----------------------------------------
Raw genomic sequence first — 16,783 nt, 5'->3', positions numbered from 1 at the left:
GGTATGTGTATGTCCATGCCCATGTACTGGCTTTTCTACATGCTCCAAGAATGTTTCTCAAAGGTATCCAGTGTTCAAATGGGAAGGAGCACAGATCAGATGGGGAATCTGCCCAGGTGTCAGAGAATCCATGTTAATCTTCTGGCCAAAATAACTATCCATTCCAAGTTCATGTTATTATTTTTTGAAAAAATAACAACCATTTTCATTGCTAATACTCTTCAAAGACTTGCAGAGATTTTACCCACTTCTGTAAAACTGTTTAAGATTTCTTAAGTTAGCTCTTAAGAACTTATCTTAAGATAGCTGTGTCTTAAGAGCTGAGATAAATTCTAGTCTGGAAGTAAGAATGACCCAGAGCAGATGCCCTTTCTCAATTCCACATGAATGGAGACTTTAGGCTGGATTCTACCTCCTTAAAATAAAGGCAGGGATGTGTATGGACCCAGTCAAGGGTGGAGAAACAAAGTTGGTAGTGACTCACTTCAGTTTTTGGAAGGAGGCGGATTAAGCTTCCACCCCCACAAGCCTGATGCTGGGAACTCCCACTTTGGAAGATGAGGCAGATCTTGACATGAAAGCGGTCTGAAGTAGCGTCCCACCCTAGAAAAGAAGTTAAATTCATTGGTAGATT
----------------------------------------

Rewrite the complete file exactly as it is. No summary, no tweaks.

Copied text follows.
Raw genomic sequence first — 16,783 nt, 5'->3', positions numbered from 1 at the left:
GGTATGTGTATGTCCATGCCCATGTACTGGCTTTTCTACATGCTCCAAGAATGTTTCTCAAAGGTATCCAGTGTTCAAATGGGAAGGAGCACAGATCAGATGGGGAATCTGCCCAGGTGTCAGAGAATCCATGTTAATCTTCTGGCCAAAATAACTATCCATTCCAAGTTCATGTTATTATTTTTTGAAAAAATAACAACCATTTTCATTGCTAATACTCTTCAAAGACTTGCAGAGATTTTACCCACTTCTGTAAAACTGTTTAAGATTTCTTAAGTTAGCTCTTAAGAACTTATCTTAAGATAGCTGTGTCTTAAGAGCTGAGATAAATTCTAGTCTGGAAGTAAGAATGACCCAGAGCAGATGCCCTTTCTCAATTCCACATGAATGGAGACTTTAGGCTGGATTCTACCTCCTTAAAATAAAGGCAGGGATGTGTATGGACCCAGTCAAGGGTGGAGAAACAAAGTTGGTAGTGACTCACTTCAGTTTTTGGAAGGAGGCGGATTAAGCTTCCACCCCCACAAGCCTGATGCTGGGAACTCCCACTTTGGAAGATGAGGCAGATCTTGACATGAAAGCGGTCTGAAGTAGCGTCCCACCCTAGAAAAGAAGTTAAATTCATTGGTAGATT